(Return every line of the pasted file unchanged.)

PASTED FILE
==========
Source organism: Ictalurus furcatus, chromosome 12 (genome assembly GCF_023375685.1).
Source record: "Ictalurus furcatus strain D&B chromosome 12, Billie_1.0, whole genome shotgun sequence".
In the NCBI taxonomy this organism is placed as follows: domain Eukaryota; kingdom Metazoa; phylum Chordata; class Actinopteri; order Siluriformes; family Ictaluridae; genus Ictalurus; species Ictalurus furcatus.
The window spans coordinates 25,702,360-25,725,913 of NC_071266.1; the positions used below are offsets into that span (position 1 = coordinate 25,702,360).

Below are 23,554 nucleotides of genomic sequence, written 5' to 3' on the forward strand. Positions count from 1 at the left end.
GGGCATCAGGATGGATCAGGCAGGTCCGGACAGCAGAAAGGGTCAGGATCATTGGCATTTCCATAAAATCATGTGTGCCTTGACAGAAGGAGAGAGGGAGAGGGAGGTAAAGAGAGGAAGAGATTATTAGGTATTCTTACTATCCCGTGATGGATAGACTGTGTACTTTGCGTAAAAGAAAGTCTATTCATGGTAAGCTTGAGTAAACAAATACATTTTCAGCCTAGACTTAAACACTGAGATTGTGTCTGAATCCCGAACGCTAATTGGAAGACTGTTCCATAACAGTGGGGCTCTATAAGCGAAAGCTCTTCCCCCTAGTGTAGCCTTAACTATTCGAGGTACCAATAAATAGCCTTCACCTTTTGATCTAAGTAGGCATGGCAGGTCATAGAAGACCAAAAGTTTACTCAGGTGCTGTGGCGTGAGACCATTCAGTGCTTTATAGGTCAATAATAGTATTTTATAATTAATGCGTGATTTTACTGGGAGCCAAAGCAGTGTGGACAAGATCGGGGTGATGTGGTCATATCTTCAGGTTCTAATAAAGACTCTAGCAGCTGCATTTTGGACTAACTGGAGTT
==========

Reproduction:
Source organism: Ictalurus furcatus, chromosome 12 (genome assembly GCF_023375685.1).
Source record: "Ictalurus furcatus strain D&B chromosome 12, Billie_1.0, whole genome shotgun sequence".
In the NCBI taxonomy this organism is placed as follows: domain Eukaryota; kingdom Metazoa; phylum Chordata; class Actinopteri; order Siluriformes; family Ictaluridae; genus Ictalurus; species Ictalurus furcatus.
The window spans coordinates 25,702,360-25,725,913 of NC_071266.1; the positions used below are offsets into that span (position 1 = coordinate 25,702,360).

Below are 23,554 nucleotides of genomic sequence, written 5' to 3' on the forward strand. Positions count from 1 at the left end.
GGGCATCAGGATGGATCAGGCAGGTCCGGACAGCAGAAAGGGTCAGGATCATTGGCATTTCCATAAAATCATGTGTGCCTTGACAGAAGGAGAGAGGGAGAGGGAGGTAAAGAGAGGAAGAGATTATTAGGTATTCTTACTATCCCGTGATGGATAGACTGTGTACTTTGCGTAAAAGAAAGTCTATTCATGGTAAGCTTGAGTAAACAAATACATTTTCAGCCTAGACTTAAACACTGAGATTGTGTCTGAATCCCGAACGCTAATTGGAAGACTGTTCCATAACAGTGGGGCTCTATAAGCGAAAGCTCTTCCCCCTAGTGTAGCCTTAACTATTCGAGGTACCAATAAATAGCCTTCACCTTTTGATCTAAGTAGGCATGGCAGGTCATAGAAGACCAAAAGTTTACTCAGGTGCTGTGGCGTGAGACCATTCAGTGCTTTATAGGTCAATAATAGTATTTTATAATTAATGCGTGATTTTACTGGGAGCCAAAGCAGTGTGGACAAGATCGGGGTGATGTGGTCATATCTTCAGGTTCTAATAAAGACTCTAGCAGCTGCATTTTGGACTAACTGGAGTT